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Preparing the Sales Agreement for a Commercial Real Estate Transaction

This is the second article of a seven part series I will be writing to help guide commercial real estate buyers through all of the steps involved in the purchase of commercial property.

Every commercial real estate transaction is contingent on a written purchase and sale agreement.  It lays out the foundation of the entire transaction.  If it is done properly then most problems that might come up between the parties will be answered and the deal will continue on to closing.  Almost all commercial real estate contracts are bilateral meaning they are binding on both parties.  If either party fails to perform then that party is subject to the default penalties written into the contract.  Here are the legal requirements needed to create an enforceable contract.


The contract must state a specific offer to purchase the property.  It must include the purchase price, the time allowed for the transaction to close and any special clauses or conditions that must be met by either of the parties.


Only the person who legally owns or has control of the property may accept the offer.  Be very careful to determine who this party is before executing the contract.  Many times an owner of a property will give a power of attorney to someone else to sign contracts on their behalf.  Have your own attorney review this document carefully.  If it turns out the power of attorney is flawed in any way then you could potentially waste months of time and money working on closing a deal the seller is not legally bound to comply with.  Also, the acceptance must be without making any changes to the contract. If a change is made this constitutes a counter offer and negotiations resume until a final agreement is signed by both parties.


Consideration is something of value.  It can be money, property, stocks, etc. It can also be a service or a promise to perform.  If there is no consideration being transferred between the parties then the contract is null and void.


The contract must be for a legal purpose.  If a contract is written up to transfer a property either illegally or the property itself is an illegal structure then the contract is invalid.


All parties to the transaction must be mentally competent and of legal age to enter into the contract for it to be enforceable.  Another form of capacity revolves around corporate entities.  If a corporation is not licensed to do business in a particular state then they “lack the capacity” to enter into contracts in that state.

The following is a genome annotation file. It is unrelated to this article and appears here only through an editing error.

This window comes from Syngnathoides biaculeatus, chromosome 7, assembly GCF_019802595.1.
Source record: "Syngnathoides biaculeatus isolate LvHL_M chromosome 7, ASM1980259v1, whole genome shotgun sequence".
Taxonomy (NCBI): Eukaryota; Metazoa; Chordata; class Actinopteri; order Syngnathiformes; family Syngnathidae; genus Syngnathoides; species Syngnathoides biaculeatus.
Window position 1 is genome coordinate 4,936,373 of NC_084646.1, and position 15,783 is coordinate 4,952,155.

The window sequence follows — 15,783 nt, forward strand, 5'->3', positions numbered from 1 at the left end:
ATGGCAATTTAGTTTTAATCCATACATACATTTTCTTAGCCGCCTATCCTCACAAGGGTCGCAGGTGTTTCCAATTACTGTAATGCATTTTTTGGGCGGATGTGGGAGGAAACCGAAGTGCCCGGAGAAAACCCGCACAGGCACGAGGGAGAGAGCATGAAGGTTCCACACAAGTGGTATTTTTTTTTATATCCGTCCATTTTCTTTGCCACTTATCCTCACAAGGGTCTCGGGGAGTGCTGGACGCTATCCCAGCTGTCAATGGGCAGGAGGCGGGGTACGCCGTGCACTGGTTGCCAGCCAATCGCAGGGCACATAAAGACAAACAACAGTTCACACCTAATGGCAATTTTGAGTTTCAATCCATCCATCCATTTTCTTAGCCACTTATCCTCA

All real estate contracts must be in writing as required by the statute of frauds.  All of the terms of the contract must be in writing for it to be valid.  You cannot have some terms written down and others agreed to orally.  Only the parts actually written down will be enforceable.

Form of the Contract

Contrary to popular belief you do not have to use a standardized form when creating a commercial real estate contract.  The form of the contract can be long or short.  It can even be comprised of several documents and letters that, when added together, create a binding contract and satisfy the requirements of the statute of frauds.


The parties to the contract can be either individuals or any other legal entity.  Be careful when preparing a contract to make sure that all parties necessary to validate the contract execute the documents.  For example if the seller is a corporation and the by-laws of the corporation state that both the CEO and COO of the company must sign a contract for the sale of real property then you need both signatures.  Only having one of them sign will not create a valid contract.  Also when dealing with corporations, determine if a shareholder's agreement is required before the officers can sell the property.  Many companies require a majority vote of the shareholder's in order to enter into a contract.  If this is so have the seller present you with a signed and notarized document stating the shareholders have met and agreed to allow the officers to enter into the contract.


The actual property being sold must be included in the contract.  The more detailed the description of the property the fewer problems that could arise before closing.  The contract should state the properties postal address as well as the legal description of the property which can be obtained from either a title company or from the last recorded deed of transfer of the property.  The contract should also state what personal or business property is being included in the sale such as office furniture, loading docks, etc.